I used the original bags for a while, but a couple of winters back, varmints got into my DC shed and decided even with the dust, the bags would make good nesting material or I had chips that flew into the sides and made holes... but I replaced them with a felt type bag I got off line... that must have made even better nesting material... I opened the shed to check on why I wasn't getting much draw and discovered I had huge holes in my bags and dust an inch thick in the shed... I replaced them with better bags I got on line and don't have quite as much dust in the shed.... I have my DC installed in a shed outside the shop and plumbed through the wall, so I could cut down on the noise and any dust coming through the bags, but I'm still not drawing all the dust off the lathe when I sand...
Tellico Plains, TN
My parents taught me to respect my elders, but it's getting harder and harder to find any.
If you go looking for trouble, it will usually find you.
DC is more than just CFMs, clearly the volume of air your unit can move will dictate how large a "system" of pipes you can use/run and still COLLECT DUST. And Dust Collection (the real goal) is more important than chips. To collect dust - it MUST remain suspended so it can be moved through your pipes into a collection bag. This little bit of magic requires VELOCITY. In order to keep dust suspended it must travel at or near 4000 feet per minute, or it will not make the run. Each foot of pipe regardless of size (don't get me wrong size affects velocity) creates resistance that slows the rate of air flow. This seems to be a nagging problem for fellow woodworkers so I will try to find my notes and see if I might be able to help. It means calculating the volume of air in the active (the ones connected to the tool(s) in use) pipes and the effect of every bend as well. Maybe I am making this too involved - does anyone really care about the physics of all this - - - IF so I will work on it. BILL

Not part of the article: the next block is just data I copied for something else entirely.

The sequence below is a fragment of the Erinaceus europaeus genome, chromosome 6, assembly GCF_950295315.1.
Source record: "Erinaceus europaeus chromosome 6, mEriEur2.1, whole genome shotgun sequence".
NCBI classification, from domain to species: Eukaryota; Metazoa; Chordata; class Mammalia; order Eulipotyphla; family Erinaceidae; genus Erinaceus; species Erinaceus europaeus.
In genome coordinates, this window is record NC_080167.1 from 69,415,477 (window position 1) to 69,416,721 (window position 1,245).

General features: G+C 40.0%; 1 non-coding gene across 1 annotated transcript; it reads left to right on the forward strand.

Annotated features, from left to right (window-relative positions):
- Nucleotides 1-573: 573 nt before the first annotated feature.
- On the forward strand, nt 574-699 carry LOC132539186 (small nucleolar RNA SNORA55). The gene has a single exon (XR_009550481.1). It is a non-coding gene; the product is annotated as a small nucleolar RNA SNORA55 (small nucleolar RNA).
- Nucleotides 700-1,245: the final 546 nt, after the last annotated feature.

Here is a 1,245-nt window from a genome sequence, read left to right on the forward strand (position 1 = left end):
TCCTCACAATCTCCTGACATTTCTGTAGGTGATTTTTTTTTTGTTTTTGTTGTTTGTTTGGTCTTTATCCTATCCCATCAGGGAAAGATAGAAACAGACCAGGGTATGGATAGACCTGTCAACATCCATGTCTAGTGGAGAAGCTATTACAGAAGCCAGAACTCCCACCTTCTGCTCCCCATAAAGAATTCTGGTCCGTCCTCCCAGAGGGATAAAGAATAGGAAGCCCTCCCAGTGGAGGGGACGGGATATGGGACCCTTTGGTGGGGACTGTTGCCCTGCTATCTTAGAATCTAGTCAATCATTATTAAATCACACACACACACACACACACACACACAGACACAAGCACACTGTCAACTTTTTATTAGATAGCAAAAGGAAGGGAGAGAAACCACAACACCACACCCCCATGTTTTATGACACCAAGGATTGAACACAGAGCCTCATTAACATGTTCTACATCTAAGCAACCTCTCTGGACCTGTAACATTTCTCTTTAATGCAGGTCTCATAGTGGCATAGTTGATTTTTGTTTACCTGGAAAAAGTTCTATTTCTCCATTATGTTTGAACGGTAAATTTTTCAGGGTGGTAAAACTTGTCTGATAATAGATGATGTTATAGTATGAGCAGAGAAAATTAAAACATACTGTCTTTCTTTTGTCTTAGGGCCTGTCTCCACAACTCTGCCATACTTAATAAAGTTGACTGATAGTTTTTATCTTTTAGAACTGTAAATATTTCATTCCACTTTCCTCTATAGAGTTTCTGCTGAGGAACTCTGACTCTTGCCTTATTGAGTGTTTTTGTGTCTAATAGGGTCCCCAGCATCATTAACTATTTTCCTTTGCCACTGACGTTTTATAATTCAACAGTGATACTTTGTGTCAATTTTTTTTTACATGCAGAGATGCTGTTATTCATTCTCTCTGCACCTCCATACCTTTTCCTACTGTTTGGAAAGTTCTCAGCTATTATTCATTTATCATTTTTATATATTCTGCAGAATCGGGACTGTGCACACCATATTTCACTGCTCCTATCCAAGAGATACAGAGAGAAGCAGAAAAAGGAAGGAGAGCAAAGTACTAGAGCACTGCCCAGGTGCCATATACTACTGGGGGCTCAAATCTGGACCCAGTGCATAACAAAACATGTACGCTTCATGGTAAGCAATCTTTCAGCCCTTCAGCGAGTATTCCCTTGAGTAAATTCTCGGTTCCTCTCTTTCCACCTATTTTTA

well bill, i think i got my problem fixed, but i do have a question for you.. the speed at which air is leaving my outlet pipe, does that represent the inlet speed or could inlet be less ? i dont use a bag it goes directly out side.
If in Doubt, Build it Stout!
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If your outlet is a reasonable length of pipe (say 2'+ or so) it removes ~most of the chances of getting false readings due to turbulence or dead spots from weird exit airflow patterns (or simply move your measurement device around the opening and if it reads the same at multiple spots its probably ok )